Although it has not been the focus of an overwhelming amount of research attention, investigations of response latency in eyewitness identification and face recognition have produced very consistent results. Specifically, a relationship is consistently observed between the response latency of positive identifications and the accuracy of those identifications, with the likely accuracy of an identification declining as the response latency increases. In contrast, studies equally consistently find no evidence for a relationship between the response latency of lineup rejections (i.e., responses that the offender is not present in the lineup) and the accuracy of those rejections. Interestingly, this pattern of a significant relationship with accuracy for choosers (i.e., positive identifications), but not nonchoosers (i.e., lineup rejections), parallels the findings regarding the confidence-accuracy relationship in face recognition and eyewitness identification.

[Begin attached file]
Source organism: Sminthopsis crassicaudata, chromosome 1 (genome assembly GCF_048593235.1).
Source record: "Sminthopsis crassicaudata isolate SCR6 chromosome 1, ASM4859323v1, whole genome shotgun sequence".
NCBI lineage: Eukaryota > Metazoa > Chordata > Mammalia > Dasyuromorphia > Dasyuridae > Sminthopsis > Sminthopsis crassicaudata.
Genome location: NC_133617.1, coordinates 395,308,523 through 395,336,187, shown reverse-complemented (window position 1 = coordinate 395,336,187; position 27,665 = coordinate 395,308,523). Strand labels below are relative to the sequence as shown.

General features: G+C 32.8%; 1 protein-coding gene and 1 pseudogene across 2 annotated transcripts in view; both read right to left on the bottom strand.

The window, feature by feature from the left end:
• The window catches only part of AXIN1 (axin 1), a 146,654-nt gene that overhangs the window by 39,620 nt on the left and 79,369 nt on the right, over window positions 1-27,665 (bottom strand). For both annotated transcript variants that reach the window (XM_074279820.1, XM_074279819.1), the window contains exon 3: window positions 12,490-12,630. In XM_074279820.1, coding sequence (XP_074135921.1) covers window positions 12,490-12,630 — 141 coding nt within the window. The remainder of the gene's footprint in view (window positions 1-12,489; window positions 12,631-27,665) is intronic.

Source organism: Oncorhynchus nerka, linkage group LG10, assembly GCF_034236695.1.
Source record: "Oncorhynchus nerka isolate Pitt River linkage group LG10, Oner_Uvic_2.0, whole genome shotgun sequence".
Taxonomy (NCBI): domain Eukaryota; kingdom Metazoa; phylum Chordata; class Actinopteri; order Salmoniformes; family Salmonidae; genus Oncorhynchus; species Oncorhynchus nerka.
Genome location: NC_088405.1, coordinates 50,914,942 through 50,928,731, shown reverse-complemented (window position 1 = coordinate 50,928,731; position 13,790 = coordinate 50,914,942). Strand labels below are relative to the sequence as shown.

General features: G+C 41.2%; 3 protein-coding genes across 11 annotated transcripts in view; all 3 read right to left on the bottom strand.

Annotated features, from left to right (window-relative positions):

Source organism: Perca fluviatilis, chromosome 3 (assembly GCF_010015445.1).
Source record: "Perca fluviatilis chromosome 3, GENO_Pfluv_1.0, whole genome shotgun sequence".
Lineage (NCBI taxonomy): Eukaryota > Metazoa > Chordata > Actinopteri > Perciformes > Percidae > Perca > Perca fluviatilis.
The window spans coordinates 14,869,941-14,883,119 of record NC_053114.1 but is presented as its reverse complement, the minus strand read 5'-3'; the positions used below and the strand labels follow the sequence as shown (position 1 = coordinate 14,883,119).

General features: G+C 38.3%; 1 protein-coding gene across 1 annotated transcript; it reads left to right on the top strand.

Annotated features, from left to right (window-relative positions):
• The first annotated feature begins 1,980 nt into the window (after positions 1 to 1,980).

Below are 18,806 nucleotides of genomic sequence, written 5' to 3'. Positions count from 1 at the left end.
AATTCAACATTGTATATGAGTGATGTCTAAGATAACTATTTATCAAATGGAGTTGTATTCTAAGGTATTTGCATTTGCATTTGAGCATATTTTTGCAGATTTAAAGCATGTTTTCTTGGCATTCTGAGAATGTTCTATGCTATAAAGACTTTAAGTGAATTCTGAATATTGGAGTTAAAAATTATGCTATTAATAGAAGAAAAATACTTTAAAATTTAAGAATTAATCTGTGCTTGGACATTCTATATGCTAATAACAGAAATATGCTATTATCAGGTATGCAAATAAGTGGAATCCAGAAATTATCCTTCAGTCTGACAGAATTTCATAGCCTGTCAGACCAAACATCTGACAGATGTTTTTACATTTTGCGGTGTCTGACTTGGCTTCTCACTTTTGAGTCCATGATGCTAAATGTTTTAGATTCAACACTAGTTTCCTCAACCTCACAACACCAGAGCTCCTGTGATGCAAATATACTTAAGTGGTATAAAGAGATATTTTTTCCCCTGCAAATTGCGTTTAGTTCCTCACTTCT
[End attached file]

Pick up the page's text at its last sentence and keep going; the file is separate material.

Despite the consistency of the relationship between the speed and accuracy of positive identifications, this knowledge does not necessarily translate into a practically useful discrimination tool. For example, is a witness who takes 30 seconds to identify the suspect from a six-person photo array fast, and therefore likely to be correct, or slow, and likely to be incorrect? Researchers have attempted to address this challenge in two major ways. One involved the direct manipulation of response latency. However, attempts to produce high accuracy rates by forcing participants to make a fast identification were unsuccessful. Thus, it appears that the relatively short latency of accurate witnesses is the result, not the cause, of the decisions processes that produce accurate decisions. The other involved the suggested use of a specific time (i.e., 10-12 seconds) as the cutoff for distinguishing fast (i.e., reported in less than 10-12 seconds), and consequently accurate identifications, from slow (i.e., reported after more than 10-12 seconds) identifications, which were less likely to be correct. Despite the apparent early success of this rigid rule, subsequent studies demonstrated that the boundary between fast and slow decisions is not constant but varies from situation to situation as a result of changes in variables such as the target and lineup, the nominal size of (i.e., the number of members in) the photo array, and the retention interval between viewing the offender and attempting to make an identification from the lineup. The demonstrated instability of the border that separates fast from other identifications rules out the practical use of a universal response latency boundary to discriminate identifications with a high probability of being correct. However, subsequent analyses using this type of static response latency boundary (i.e., 10 seconds) in combination with a confidence criterion (e.g., identifications made with 90% or 100% confidence) have shown some promise. Although few decisions met both the response latency and confidence criteria, those decisions observed a very high accuracy rate across a number of stimuli and viewing conditions. Consequently, the most encouraging use for response latency appears to be in combination with other markers of identification accuracy—most notably confidence.